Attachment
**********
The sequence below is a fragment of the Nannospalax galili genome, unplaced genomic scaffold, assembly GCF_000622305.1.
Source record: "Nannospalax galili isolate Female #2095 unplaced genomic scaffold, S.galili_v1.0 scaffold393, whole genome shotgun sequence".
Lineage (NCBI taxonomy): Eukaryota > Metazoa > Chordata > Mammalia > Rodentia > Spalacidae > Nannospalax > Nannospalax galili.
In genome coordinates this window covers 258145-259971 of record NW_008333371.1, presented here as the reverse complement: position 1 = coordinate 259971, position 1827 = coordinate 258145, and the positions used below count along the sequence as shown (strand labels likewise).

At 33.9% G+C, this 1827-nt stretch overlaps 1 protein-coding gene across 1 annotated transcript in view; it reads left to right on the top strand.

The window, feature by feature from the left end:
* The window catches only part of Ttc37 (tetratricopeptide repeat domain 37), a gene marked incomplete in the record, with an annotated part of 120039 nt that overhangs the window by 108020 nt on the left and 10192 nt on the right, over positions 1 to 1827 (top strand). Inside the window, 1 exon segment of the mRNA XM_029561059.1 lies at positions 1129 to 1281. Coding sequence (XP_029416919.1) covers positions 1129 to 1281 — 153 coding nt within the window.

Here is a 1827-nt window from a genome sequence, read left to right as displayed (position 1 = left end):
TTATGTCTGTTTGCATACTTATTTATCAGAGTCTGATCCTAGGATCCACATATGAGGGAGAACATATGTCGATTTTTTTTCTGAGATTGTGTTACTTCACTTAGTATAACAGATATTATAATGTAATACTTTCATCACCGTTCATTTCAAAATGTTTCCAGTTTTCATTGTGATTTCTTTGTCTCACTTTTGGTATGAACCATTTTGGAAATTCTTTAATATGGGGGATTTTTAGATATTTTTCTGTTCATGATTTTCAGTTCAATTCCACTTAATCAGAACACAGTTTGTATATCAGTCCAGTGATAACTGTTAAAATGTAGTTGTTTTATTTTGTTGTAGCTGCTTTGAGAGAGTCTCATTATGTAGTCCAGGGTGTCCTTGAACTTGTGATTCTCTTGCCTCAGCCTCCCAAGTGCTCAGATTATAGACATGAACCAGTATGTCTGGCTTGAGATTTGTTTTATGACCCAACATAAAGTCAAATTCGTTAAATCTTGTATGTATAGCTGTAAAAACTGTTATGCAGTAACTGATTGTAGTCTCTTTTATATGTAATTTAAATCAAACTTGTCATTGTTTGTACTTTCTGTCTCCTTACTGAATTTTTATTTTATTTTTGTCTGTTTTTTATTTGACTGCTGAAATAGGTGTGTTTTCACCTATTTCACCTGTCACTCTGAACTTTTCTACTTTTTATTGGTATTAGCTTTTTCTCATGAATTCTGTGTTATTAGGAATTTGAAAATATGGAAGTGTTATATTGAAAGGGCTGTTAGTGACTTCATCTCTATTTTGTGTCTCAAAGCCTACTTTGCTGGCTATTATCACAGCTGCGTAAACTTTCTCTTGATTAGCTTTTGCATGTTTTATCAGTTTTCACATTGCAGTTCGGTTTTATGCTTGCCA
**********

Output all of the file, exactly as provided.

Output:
The sequence below is a fragment of the Nannospalax galili genome, unplaced genomic scaffold, assembly GCF_000622305.1.
Source record: "Nannospalax galili isolate Female #2095 unplaced genomic scaffold, S.galili_v1.0 scaffold393, whole genome shotgun sequence".
Lineage (NCBI taxonomy): Eukaryota > Metazoa > Chordata > Mammalia > Rodentia > Spalacidae > Nannospalax > Nannospalax galili.
In genome coordinates this window covers 258145-259971 of record NW_008333371.1, presented here as the reverse complement: position 1 = coordinate 259971, position 1827 = coordinate 258145, and the positions used below count along the sequence as shown (strand labels likewise).

At 33.9% G+C, this 1827-nt stretch overlaps 1 protein-coding gene across 1 annotated transcript in view; it reads left to right on the top strand.

The window, feature by feature from the left end:
* The window catches only part of Ttc37 (tetratricopeptide repeat domain 37), a gene marked incomplete in the record, with an annotated part of 120039 nt that overhangs the window by 108020 nt on the left and 10192 nt on the right, over positions 1 to 1827 (top strand). Inside the window, 1 exon segment of the mRNA XM_029561059.1 lies at positions 1129 to 1281. Coding sequence (XP_029416919.1) covers positions 1129 to 1281 — 153 coding nt within the window.

Here is a 1827-nt window from a genome sequence, read left to right as displayed (position 1 = left end):
TTATGTCTGTTTGCATACTTATTTATCAGAGTCTGATCCTAGGATCCACATATGAGGGAGAACATATGTCGATTTTTTTTCTGAGATTGTGTTACTTCACTTAGTATAACAGATATTATAATGTAATACTTTCATCACCGTTCATTTCAAAATGTTTCCAGTTTTCATTGTGATTTCTTTGTCTCACTTTTGGTATGAACCATTTTGGAAATTCTTTAATATGGGGGATTTTTAGATATTTTTCTGTTCATGATTTTCAGTTCAATTCCACTTAATCAGAACACAGTTTGTATATCAGTCCAGTGATAACTGTTAAAATGTAGTTGTTTTATTTTGTTGTAGCTGCTTTGAGAGAGTCTCATTATGTAGTCCAGGGTGTCCTTGAACTTGTGATTCTCTTGCCTCAGCCTCCCAAGTGCTCAGATTATAGACATGAACCAGTATGTCTGGCTTGAGATTTGTTTTATGACCCAACATAAAGTCAAATTCGTTAAATCTTGTATGTATAGCTGTAAAAACTGTTATGCAGTAACTGATTGTAGTCTCTTTTATATGTAATTTAAATCAAACTTGTCATTGTTTGTACTTTCTGTCTCCTTACTGAATTTTTATTTTATTTTTGTCTGTTTTTTATTTGACTGCTGAAATAGGTGTGTTTTCACCTATTTCACCTGTCACTCTGAACTTTTCTACTTTTTATTGGTATTAGCTTTTTCTCATGAATTCTGTGTTATTAGGAATTTGAAAATATGGAAGTGTTATATTGAAAGGGCTGTTAGTGACTTCATCTCTATTTTGTGTCTCAAAGCCTACTTTGCTGGCTATTATCACAGCTGCGTAAACTTTCTCTTGATTAGCTTTTGCATGTTTTATCAGTTTTCACATTGCAGTTCGGTTTTATGCTTGCCA